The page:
Blog Bob Kullberg wins grant to study promising antifungal for IBS

Wouter J. de Jonge

Amsterdam UMC PhD scholarship

We are proud to share that Bob Kullberg is the winner of an Amsterdam UMC PhD scholarship. Just six of these are awarded each year. Bob’s research will be overseen by the Center for Experimental and Molecular Medicine (CEMM) and Gut Research.

Antifungals and the microbiome

Bob will investigate the effect of antifungal medication on the microbiome. He hypothesizes that using antifungal medication to manipulate the intestinal mycobiome could be a promising and inexpensive treatment strategy for IBS patients. IBS affects an estimated >11% of the global population.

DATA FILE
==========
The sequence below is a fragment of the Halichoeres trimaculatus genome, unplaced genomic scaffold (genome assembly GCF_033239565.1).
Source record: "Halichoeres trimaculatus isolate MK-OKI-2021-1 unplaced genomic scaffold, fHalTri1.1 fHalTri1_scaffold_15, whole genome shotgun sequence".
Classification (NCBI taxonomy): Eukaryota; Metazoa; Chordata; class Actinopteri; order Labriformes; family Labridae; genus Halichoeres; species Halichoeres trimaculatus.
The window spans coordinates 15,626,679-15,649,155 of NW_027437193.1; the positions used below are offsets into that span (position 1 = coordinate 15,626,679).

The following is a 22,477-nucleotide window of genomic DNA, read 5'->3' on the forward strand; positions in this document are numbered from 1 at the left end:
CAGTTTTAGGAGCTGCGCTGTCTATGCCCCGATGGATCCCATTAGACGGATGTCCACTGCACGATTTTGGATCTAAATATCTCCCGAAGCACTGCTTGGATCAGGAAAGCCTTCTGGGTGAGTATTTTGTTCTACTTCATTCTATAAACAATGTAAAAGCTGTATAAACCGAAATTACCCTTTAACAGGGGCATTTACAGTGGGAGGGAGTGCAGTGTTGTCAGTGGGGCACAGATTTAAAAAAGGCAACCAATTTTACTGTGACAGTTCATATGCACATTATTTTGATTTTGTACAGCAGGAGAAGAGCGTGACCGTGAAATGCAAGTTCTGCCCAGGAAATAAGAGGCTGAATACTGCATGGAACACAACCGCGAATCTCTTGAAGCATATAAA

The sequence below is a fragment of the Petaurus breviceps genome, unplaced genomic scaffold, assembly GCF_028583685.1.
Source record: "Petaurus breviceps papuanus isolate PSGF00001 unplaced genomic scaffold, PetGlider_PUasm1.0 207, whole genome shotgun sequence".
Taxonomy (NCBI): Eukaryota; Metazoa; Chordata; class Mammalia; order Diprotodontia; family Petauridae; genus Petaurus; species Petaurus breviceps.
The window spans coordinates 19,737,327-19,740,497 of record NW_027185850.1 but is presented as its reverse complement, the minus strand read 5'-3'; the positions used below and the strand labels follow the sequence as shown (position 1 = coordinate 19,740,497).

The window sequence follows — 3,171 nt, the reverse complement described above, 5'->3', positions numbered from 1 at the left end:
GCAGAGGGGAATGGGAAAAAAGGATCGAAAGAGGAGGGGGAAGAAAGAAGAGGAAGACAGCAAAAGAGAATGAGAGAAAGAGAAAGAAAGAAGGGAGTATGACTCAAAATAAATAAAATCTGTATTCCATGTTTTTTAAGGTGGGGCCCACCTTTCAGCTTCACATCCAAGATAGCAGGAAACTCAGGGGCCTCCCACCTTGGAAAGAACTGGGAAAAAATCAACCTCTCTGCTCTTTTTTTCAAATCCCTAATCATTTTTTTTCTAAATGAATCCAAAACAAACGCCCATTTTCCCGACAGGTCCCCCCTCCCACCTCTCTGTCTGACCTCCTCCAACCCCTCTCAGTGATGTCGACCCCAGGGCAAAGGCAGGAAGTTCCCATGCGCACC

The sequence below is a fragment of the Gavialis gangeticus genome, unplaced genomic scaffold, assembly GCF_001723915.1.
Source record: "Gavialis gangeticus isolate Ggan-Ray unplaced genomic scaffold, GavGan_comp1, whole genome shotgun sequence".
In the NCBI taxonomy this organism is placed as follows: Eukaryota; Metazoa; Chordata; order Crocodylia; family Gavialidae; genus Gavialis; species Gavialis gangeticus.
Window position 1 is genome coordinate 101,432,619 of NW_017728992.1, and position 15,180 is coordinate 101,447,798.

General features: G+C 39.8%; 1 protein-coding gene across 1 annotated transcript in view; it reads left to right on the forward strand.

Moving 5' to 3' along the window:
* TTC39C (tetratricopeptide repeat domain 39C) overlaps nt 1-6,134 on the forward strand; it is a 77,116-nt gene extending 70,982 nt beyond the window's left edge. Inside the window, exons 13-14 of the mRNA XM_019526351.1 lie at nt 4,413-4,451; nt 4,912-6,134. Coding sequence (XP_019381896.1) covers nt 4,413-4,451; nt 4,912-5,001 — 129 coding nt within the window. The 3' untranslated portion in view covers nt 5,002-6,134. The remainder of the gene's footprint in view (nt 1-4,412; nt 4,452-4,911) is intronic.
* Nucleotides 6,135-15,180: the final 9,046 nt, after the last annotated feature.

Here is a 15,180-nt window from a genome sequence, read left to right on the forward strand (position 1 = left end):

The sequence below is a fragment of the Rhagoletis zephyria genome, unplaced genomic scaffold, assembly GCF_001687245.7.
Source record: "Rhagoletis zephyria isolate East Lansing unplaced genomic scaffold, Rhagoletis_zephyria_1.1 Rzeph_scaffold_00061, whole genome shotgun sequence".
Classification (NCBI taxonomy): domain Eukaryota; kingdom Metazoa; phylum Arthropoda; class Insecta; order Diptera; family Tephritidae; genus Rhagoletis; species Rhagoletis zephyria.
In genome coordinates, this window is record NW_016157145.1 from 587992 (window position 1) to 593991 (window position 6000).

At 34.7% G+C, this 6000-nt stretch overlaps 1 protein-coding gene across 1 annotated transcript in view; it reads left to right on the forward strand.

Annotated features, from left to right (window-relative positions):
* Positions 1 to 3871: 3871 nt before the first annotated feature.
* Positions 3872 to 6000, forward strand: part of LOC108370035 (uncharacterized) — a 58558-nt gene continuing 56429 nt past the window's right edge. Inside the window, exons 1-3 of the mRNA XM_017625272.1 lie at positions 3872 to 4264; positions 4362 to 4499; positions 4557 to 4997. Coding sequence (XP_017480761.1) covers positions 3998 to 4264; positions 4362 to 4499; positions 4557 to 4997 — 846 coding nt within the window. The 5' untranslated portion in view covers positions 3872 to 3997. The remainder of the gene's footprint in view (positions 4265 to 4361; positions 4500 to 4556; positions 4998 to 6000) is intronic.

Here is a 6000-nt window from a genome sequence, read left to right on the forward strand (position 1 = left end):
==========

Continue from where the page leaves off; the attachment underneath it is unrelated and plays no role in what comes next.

Nystatin could be a promising and inexpensive treatment strategy for IBS

Based on previous Gut Research study

The randomized, controlled, proof-of-concept trial uses insights gained in 2017 by a Gut Research team led by Rene van den Wijngaard. That research found that fungi promoted visceral hypersensitivity in a well-established rat model with IBS.


As a proof-of-concept, Bob’s research will now assess the effects of nystatin on intestinal bacteriome and mycobiome composition and the duration of these effects in IBS patients.

Trial starts soon

The trial will be performed at Amsterdam UMC, location AMC. A sample size of >50 eligible patients will be randomly assigned in a 1:1 ratio to a 2-week oral course of nystatin or no treatment.